JOLIET, Ill. – Brad Keselowski began the season with a bit of goofiness, posting on Twitter during a red-flag stoppage at the Daytona 500.
He’s ending the year with a far more serious pursuit – for his first Sprint Cup championship.
Keselowski is off to a fine start after an impressive victory over Jimmie Johnson on Sunday at Chicagoland Speedway. In the opening race of the Chase for the Sprint Cup, the 28-year-old Keselowski outlasted Johnson for the first Chase win of his career. Keselowski also took over the lead in the points standings for the first time.
“There’s no better place to start than in the lead, right?” Keselowski said. “It feels like round one of a heavyweight title bout. It’s a 10-round bout, and week one’s done. We might have won the round, but didn’t by any means knock ’em out.”
Keselowski and his No. 2 Dodge got ahead of Johnson after a crucial pit cycle with about 35 laps remaining, and he led the final 26 laps in the 400-mile race. Johnson finished 3.171 seconds behind, and he said he thought Keselowski crossed a restraining line too early when exiting after that pit stop near the end.
The incident was reviewed and there was no infraction called, and Johnson never made much of a run at catching Keselowski during the final laps.
“He did cut up early. It did impede my progress,” Johnson said. “But it didn’t affect the outcome, I don’t believe. The way he made quick work in traffic and stretched it out on me, I’m not sure I would have held him off. At the time, it messed me up, but I don’t think it played an outcome in the race.”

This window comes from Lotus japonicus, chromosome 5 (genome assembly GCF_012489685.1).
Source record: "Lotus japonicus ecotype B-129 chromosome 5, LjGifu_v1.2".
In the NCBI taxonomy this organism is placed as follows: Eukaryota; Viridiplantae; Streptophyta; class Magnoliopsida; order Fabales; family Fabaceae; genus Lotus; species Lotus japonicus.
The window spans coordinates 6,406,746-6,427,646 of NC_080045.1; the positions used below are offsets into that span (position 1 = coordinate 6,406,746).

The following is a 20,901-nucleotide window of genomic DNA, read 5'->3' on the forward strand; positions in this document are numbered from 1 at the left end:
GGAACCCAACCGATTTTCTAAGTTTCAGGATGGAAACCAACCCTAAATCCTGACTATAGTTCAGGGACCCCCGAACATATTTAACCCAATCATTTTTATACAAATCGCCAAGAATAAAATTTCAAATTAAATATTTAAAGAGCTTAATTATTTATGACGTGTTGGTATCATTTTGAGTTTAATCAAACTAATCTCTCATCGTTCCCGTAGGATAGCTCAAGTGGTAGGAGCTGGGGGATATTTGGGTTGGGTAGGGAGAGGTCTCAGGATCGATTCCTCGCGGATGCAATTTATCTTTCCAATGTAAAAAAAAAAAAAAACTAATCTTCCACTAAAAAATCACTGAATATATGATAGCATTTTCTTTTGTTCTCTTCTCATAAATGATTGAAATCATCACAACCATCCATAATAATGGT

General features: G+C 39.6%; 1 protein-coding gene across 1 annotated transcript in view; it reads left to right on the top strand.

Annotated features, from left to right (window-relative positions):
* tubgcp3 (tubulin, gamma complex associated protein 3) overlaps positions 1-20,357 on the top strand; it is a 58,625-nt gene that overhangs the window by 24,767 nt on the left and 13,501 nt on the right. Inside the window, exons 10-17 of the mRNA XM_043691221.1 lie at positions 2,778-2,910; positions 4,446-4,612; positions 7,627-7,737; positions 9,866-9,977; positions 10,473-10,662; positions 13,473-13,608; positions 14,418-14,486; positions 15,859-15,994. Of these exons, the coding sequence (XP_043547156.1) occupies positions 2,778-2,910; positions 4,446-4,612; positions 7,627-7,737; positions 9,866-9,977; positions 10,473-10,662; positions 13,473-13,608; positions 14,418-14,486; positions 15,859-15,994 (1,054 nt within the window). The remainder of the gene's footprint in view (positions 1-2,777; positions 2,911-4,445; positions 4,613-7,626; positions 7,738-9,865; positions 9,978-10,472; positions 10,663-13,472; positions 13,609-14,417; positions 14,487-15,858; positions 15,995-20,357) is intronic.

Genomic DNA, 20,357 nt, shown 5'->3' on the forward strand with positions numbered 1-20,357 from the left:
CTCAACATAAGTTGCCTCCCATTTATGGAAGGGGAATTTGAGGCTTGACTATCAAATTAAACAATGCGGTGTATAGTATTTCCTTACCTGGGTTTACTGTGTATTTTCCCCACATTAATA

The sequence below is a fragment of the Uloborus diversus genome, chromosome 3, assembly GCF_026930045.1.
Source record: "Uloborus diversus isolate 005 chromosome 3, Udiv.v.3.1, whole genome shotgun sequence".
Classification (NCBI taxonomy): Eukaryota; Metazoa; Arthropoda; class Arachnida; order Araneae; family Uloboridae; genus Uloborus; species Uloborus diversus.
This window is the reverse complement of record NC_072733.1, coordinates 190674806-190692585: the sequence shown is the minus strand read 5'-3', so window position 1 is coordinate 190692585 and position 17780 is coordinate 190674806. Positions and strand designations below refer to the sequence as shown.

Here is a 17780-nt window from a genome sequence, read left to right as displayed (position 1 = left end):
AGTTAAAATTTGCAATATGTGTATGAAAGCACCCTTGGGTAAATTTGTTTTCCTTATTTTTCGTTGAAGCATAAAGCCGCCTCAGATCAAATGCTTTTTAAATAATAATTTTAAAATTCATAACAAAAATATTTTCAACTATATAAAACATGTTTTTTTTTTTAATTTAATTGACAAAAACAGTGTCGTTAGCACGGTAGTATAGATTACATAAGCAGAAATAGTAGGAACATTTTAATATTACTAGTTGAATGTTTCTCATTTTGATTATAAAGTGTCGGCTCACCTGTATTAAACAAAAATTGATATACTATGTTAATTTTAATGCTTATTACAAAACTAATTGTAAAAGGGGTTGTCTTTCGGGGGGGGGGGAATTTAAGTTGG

Eleven of the 12 Chase drivers finished in the top 18, with the exception being Jeff Gordon, who went into the wall with about 80 laps remaining. Gordon barely qualified for the Chase to begin with, and his championship hopes are already in serious jeopardy after his 35th-place showing.
It was Keselowski’s fourth victory of the season. The Michigan driver leads Johnson by three points – and gave Penske Racing a reason to feel good after Will Power’s failed bid for the IndyCar championship Saturday night in California.
“It’s a great day for us,” owner Roger Penske said. “It cools me down a little bit after being hot last night.”
Kyle Busch, the Las Vegas native who narrowly missed qualifying for the Chase, finished fourth, the best performance of any driver not in the Chase. Among other Chase qualifiers, defending champion Tony Stewart was sixth, Dale Earnhardt Jr. was eighth, Martin Truex Jr. was ninth and Clint Bowyer was 10th. Kevin Harvick finished 12th, one spot ahead of Greg Biffle.
Denny Hamlin, the top seed coming in, fell all the way to 16th in the race while low on fuel at the end, and Matt Kenseth finished 18th.
Stewart is third in the standings, followed by a three-way tie among Hamlin, Kahne and Bowyer. Earnhardt is seventh, followed by Biffle, Truex, Harvick, Kenseth and Gordon – who is 47 points behind the leader.
There were only four cautions for 23 laps, the last coming when Gordon needed to return to the garage with damage to the right side of his car. He said his throttle became stuck, causing the crash.
“Disappointing,” said Gordon, who started the race in 19th position. “We had to fight hard to come from 19th up there in the top five, and the car was feeling good.”
Keselowski has finished in the top 10 in 10 of the last 11 races. He began the year poorly with a late accident at Daytona. Earlier in that race, he caused a bit of a stir when he posted on Twitter during the red flag. Afterward, NASCAR said it was OK for Keselowski to keep his cellphone in his car during events, and that all drivers were encouraged to use social media.
Lately, Keselowski’s driving has been drawing the attention.